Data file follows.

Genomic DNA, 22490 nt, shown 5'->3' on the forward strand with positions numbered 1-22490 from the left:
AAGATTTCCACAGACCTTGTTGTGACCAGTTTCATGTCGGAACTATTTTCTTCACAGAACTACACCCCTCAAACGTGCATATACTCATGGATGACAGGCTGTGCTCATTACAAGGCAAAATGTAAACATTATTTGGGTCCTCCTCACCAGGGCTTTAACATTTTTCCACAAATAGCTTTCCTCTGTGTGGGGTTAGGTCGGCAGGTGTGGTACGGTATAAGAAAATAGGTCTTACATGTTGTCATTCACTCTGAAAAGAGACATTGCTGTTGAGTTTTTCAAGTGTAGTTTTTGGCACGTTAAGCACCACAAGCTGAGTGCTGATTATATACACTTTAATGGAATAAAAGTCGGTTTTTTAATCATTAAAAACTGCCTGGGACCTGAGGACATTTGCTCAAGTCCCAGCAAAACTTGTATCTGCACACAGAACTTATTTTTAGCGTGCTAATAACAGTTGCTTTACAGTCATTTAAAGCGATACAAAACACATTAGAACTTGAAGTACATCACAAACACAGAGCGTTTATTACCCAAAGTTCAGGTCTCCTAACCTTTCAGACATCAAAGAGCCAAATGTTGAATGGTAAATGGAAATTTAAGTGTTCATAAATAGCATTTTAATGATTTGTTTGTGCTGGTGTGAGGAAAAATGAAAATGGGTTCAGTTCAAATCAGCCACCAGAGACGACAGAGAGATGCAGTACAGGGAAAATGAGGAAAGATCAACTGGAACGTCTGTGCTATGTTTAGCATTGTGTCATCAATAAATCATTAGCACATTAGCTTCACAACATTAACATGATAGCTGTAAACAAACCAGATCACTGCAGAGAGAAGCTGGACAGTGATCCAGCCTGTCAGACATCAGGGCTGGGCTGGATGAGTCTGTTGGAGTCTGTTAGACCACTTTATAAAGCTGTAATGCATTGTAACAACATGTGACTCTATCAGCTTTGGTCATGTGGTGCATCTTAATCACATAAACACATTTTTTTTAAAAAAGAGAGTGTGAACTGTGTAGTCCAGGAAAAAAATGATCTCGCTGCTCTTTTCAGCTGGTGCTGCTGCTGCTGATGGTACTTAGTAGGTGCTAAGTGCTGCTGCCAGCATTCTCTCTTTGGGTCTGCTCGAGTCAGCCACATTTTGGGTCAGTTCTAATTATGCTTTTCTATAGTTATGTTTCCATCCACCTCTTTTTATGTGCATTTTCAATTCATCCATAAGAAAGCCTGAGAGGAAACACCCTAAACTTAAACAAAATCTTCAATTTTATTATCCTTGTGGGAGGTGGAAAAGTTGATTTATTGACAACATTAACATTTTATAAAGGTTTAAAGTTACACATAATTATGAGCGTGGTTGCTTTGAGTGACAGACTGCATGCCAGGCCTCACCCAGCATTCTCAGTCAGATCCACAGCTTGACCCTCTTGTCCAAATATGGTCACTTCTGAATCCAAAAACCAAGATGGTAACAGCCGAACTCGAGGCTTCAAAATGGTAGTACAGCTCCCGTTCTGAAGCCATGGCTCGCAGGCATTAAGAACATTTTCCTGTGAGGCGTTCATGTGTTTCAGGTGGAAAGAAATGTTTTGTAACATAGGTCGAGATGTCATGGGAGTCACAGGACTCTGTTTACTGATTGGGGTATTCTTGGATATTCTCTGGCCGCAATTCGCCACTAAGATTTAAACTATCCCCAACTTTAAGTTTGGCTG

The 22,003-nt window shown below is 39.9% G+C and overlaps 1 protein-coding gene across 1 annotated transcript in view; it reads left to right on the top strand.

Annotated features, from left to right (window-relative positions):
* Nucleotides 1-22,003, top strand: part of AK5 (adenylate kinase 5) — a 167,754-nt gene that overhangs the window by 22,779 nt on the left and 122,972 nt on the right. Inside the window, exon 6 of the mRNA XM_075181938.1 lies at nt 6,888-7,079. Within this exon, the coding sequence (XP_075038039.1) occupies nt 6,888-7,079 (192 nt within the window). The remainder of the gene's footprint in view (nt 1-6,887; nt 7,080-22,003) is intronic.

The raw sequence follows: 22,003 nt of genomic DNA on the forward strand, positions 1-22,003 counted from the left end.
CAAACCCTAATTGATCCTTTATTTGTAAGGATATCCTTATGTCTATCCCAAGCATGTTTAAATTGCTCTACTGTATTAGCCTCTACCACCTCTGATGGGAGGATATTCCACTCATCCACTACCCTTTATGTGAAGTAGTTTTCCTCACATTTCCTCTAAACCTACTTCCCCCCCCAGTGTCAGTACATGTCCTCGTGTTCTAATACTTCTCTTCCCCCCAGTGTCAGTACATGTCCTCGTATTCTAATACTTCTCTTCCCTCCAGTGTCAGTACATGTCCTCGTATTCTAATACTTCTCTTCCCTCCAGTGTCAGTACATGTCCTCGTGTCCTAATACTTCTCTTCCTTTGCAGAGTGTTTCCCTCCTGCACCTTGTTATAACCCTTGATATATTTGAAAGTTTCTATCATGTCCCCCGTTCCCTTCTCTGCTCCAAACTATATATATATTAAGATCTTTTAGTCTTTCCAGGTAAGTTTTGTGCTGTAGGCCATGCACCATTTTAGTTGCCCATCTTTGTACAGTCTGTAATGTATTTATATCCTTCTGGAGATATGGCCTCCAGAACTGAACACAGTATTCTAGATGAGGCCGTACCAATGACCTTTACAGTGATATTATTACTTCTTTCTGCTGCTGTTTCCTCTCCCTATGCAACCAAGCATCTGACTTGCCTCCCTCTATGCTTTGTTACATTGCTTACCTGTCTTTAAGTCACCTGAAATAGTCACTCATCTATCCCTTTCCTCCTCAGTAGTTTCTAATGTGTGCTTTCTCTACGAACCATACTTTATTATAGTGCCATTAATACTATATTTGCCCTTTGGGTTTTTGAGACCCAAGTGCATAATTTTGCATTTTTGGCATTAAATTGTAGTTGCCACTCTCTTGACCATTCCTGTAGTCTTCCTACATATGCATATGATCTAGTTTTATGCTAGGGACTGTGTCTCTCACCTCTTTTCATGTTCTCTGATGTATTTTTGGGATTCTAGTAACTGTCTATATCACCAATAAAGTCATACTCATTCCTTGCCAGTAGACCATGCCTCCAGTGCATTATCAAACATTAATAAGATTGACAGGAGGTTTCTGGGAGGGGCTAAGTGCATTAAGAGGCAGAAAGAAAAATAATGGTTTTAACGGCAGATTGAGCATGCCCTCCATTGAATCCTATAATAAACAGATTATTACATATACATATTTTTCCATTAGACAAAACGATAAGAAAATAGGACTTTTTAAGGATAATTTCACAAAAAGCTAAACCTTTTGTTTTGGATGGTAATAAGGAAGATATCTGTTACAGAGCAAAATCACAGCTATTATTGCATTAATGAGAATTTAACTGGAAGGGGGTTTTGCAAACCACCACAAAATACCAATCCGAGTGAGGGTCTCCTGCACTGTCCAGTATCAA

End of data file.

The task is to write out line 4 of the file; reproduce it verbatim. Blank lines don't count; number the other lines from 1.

Annotated features, from left to right (window-relative positions):